Marine explorers have discovered an “ancient” 3 km (2-mile) coral reef at a depth of 30 m (100 ft) off the coast of Tahiti, French Polynesia
The United Nations Educational, Scientific and Cultural Organization, which led the mission, says it is one of the largest discoveries at that depth.
Dr Julian Barbierre of UNESCO said there are probably many more of these ecosystems “we just don’t know about”.
“We must work to map them and protect them,” he said.
UNESCO Director-General Audrey Azoulay said the “remarkable” discovery increased our knowledge of “what lies beneath”.
The reef was found in November during a diving expedition to a depth known as the “twilight zone” of the ocean – part of a global sea floor-mapping mission.
French underwater photographer Alexis Rosenfeld said it was “magical to see the huge, beautiful rose corals spread as far as the eye can see”.
“It was like a work of art,” he said.
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Coral reefs are among the ocean’s most threatened ecosystems – vulnerable to pollution, changes in chemistry due to rising ocean temperatures and dissolved carbon-dioxide emissions.
Professor Murray Roberts, a leading marine scientist at the University of Edinburgh, said the discovery brought home how much we still have to learn about the ocean.
“We still associate corals with most shallow tropical seas, but here we find a vast previously unknown coral reef system.
“Since shallow waters warm faster than deeper waters, we may find that these deep reef systems are future refuges for corals. We need to map these particular locations, understand their ecological role, and prepare for the future There is a need to get out there to ensure their protection.”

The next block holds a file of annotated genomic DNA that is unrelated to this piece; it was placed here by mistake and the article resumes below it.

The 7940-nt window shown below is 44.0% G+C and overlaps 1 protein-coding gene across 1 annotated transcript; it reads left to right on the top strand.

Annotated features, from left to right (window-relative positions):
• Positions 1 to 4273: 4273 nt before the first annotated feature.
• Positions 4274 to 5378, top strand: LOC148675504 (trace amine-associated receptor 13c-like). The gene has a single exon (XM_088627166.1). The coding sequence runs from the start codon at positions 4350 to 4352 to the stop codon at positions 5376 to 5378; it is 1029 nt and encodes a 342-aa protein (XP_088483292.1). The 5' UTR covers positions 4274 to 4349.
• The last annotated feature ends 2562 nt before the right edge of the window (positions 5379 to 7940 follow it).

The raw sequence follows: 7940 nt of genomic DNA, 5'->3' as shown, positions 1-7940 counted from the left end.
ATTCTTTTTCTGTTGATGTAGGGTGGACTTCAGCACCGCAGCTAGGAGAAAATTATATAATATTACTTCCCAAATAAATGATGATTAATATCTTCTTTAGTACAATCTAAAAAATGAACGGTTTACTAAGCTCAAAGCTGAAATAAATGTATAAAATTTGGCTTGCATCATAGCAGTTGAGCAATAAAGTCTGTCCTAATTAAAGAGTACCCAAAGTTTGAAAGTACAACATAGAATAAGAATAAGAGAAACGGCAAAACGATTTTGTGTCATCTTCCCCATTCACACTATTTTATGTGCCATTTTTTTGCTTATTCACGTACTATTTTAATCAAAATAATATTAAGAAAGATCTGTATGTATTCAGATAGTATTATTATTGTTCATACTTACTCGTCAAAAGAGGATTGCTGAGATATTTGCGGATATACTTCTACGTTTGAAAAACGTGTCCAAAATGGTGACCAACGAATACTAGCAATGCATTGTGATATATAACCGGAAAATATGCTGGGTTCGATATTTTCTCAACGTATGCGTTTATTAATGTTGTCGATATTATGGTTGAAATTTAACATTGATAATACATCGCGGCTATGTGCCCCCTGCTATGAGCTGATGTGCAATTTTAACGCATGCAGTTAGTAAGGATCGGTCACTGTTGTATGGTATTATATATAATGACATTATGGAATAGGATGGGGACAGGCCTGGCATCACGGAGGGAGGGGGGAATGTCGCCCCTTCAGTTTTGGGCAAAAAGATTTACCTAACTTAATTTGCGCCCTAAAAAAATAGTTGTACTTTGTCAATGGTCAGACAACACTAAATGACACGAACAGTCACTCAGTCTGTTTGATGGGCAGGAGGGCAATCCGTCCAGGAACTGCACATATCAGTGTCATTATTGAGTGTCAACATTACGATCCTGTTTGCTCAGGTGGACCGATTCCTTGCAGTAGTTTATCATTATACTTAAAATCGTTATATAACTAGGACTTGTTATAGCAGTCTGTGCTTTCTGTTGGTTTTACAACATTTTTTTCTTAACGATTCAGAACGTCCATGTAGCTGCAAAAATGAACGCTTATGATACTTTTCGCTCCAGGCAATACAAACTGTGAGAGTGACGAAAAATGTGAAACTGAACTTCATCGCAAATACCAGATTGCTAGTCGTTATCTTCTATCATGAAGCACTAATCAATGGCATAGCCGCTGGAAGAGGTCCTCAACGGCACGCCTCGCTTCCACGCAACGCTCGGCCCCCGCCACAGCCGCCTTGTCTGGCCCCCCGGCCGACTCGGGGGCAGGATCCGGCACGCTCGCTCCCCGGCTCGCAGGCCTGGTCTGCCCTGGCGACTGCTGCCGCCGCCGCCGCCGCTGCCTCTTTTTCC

There is currently “no evidence” the rock was damaged by those pressures and, Dr Barbier said, its unusual depth was one reason it remained in such “very good condition”.
“Normally we find them at lower depths,” he told BBC News, because the algae that live within the bodies of corals require light.
“But here we are in that part of the ocean that is [further] from land, so there is less sediment that ends up in the ocean here.”
Barbiere said the discovery provided an important insight into ocean biodiversity.
“We know that about 25% of marine species can be found in coral reefs,” he said.
“So the next step is to find out what species live around this type of rock.”
More investigations will be seen in the coming months.
Dr Letitia Hedouin, one of the expert divers from France’s National Center of Scientific Research, said: “We would expect such a reef to take about 25 years to grow and develop.
“We think deeper reefs may be better protected from global warming.
“So the discovery of this rock in such a pristine condition is good news and may inspire future conservation.”
Source: Victoria Gill, BBC NEWS